|Episode:||10|||||Writers:||Frederick Rappaport and Lisa Rich & Jeanne Carrigan-Fauci|||||Air Date:||14-Mar-1993|
This week on Sci-Fi Adventures, I've reached the halfway point of Deep Space Nine season 1 with Move Along Home, an early contender to be the worst episode of the whole run!
That's what the internet seems to think anyway. After two minutes of research I've discovered it sitting in almost every '10 Worst DS9 Episodes' list I've glanced at, usually near the top. It's not one of Avery Brooks' favourites, that much I'm sure of. Personally though my biggest problem with it at this moment is that title. I keep getting Move Along Home mixed up in my head with A Man Alone, even though I know the stories are about as different as you can get. But which of them will I ultimately hate more? You'll have to keep reading to find out.
The following text will contain SPOILERS for Move Along Home and perhaps earlier Star Trek episodes too, though I won't ruin anything that came after it.
Babel, five episodes ago. That's really shoddy attendance for someone in the opening credits.
Sisko's showing off his old Next Gen-style dress uniform here as he's finally got a reason to wear it again. Seems that he didn't get invited to many diplomatic events during the last three years. It's a little baggy, but Jake points out that baggy's fashionable on Bajor right now, which he knows because despite dressing like a bus seat he's actually a keen observer of fashion. Well, he's an observer of girls at least.
And then Sisko's suddenly hit with the disturbing realisation that his son's growing up and his friend Nog is the one teaching him about women. Starfleet officers pride themselves on their respect for all cultures... except for the Ferengi, and Sisko really doesn't like that kid. Though to be fair their culture really does treat women like crap (as seen in the contract Quark was making his employees sign back in Captive Pursuit).
The important thing is that this is the first formal reception for a delegation from the Gamma Quadrant, an area of unexplored space 70,000 light years from our own, so anyone we meet from there may well be so alien that we can barely even recognise them as being life forms.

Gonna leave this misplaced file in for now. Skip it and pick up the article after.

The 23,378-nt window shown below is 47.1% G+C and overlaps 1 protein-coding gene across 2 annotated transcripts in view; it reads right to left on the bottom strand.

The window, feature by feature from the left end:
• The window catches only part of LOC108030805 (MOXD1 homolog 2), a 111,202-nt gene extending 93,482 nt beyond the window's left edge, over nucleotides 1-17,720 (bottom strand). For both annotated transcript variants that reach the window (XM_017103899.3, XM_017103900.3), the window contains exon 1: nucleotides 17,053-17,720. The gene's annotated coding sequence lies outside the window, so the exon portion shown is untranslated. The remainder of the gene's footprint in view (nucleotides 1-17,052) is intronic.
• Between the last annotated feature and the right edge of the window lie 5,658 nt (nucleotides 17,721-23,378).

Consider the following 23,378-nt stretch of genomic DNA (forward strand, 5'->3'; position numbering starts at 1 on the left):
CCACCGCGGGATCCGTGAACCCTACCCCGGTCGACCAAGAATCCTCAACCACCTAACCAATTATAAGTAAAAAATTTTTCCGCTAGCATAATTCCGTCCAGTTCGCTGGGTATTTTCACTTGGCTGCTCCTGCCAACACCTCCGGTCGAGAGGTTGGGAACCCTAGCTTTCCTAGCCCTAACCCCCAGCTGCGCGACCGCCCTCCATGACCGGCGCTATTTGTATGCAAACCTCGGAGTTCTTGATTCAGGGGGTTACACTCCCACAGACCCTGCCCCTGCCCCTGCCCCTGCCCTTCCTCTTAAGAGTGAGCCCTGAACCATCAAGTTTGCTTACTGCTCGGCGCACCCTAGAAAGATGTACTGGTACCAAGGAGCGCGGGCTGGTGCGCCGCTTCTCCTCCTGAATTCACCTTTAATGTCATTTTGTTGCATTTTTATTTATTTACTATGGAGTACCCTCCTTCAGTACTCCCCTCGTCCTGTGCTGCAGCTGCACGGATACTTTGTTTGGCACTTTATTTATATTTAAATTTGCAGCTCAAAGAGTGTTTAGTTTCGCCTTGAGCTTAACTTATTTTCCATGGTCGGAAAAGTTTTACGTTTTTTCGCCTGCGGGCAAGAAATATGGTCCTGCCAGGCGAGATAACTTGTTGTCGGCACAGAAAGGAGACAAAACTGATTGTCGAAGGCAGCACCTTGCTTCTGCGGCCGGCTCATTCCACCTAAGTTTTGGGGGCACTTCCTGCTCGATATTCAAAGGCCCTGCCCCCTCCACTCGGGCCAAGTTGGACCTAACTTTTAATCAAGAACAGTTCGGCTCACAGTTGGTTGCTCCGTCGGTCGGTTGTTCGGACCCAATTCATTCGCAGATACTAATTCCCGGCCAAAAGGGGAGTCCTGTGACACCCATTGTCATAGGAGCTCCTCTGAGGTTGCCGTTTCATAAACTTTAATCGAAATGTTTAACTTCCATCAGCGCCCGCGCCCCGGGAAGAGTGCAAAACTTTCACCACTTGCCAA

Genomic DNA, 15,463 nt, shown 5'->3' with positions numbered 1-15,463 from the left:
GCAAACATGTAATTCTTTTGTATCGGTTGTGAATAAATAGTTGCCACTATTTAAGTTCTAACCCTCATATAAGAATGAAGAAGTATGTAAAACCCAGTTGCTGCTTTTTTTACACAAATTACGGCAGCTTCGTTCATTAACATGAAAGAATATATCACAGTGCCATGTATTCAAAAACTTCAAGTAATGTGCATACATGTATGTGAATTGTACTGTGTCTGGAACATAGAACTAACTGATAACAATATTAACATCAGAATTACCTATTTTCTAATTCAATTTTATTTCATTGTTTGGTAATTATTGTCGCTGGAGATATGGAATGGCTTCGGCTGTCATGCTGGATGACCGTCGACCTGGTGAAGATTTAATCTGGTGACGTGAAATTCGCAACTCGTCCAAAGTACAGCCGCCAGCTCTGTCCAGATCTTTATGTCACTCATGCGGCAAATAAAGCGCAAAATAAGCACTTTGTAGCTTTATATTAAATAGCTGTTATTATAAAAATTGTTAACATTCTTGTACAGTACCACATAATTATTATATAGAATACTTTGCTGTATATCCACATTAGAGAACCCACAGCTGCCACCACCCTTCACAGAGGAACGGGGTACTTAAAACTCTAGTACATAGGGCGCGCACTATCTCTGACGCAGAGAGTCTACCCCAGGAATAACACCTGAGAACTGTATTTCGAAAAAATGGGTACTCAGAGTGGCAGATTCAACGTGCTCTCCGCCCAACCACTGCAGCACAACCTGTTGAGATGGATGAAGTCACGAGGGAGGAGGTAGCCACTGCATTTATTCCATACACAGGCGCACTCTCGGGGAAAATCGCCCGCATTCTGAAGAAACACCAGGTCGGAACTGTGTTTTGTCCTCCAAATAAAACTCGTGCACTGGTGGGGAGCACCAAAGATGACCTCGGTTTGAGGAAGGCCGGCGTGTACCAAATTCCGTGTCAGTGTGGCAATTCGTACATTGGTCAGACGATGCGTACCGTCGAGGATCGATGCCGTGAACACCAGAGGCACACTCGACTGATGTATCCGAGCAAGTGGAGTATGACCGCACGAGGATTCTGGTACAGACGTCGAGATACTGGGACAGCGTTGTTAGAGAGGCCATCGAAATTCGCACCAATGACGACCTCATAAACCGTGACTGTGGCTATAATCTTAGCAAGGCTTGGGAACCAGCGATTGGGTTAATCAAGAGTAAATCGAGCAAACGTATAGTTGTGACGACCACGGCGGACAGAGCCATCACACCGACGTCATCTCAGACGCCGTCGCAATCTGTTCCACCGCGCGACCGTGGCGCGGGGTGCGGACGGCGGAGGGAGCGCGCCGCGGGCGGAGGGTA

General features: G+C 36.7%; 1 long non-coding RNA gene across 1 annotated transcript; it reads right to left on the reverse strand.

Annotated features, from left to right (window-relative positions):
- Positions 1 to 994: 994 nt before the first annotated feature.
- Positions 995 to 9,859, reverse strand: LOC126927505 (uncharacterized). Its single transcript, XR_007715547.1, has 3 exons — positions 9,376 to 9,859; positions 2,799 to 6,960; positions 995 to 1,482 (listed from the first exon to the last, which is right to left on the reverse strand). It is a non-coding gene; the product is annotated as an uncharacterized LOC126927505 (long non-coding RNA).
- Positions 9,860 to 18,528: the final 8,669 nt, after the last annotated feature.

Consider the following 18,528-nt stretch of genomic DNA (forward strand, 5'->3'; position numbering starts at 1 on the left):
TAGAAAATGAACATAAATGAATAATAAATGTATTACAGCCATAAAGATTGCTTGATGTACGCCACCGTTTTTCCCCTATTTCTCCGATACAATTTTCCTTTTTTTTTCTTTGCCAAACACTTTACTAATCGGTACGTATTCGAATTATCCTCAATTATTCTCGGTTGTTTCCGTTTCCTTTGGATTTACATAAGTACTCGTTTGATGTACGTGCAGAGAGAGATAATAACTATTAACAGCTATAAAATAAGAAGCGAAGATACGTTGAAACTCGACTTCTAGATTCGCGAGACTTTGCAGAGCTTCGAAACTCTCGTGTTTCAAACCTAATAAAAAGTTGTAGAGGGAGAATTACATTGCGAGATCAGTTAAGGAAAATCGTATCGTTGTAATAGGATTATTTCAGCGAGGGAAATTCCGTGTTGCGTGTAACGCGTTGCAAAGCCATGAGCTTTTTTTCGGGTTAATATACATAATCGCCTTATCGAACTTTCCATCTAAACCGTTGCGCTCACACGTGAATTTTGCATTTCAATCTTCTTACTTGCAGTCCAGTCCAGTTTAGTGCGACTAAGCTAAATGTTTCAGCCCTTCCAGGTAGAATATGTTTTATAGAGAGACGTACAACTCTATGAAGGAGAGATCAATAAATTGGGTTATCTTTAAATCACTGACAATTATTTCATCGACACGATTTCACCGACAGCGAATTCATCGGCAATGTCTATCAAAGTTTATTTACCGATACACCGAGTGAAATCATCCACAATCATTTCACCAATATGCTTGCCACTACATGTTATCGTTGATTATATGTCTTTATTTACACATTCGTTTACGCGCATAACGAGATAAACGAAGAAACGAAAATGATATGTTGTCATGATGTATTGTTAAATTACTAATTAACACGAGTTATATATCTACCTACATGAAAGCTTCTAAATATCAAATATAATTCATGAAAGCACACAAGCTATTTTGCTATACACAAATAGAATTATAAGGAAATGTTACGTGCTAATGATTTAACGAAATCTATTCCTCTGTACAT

The senior staff are waiting to formally greet their guests in their smart dress uniforms (except for O'Brien who's still absent, and Bashir who can't find his), but the Wadi aren't really interested. They'd much prefer it if someone would lead them to Quark's so they can play some games.
Poor Sisko, he was really hyped up for that diplomatic reception.
Anyway, Quark wants to be a good host, so after failing to set up a Dabo franchising agreement with Falow (the group's leader), he instead talks him into making a wager on the Dabo table. Falow does have any gold-pressed latinum, but what he does have... are Klon peags.
That actress on the left is great here by the way. She's got no lines, her character's never named, and I don't think she's even credited, but she's putting in a performance anyway. She's totally into the Klon peags, and she's clearly not amused when Quark turns them down. He didn't even ask what they were used for!
Next they try to wager a drink called Alpha-currant nectar, which predictably tastes like crap. So they have to resort to the bag of jewels, which Quark seems a lot more excited about than they are. Funny thing is, Star Trek established that gems aren't worth a whole lot any more way back in the Original Series, and that's before they had proper replicators.
Armin Shimerman's also very convincing in his portrayal of a man who's sick of strange aliens winning on his Dabo table. How does anyone consistently win at space roulette? It's a game of chance. So he decides that the best way to stop the money leaking out of his pocket is to cheat, and he gets caught doing it. This displeases the Wadi.
Luckily they just happened to bring a box with them that transforms the nearest Dabo table into this... thing. You can find some weird shit sometimes when you're in space, and other times the weird shit comes to you. Fallow has to finish setting up the board manually though, as the other Wadi trade Klon peags behind him.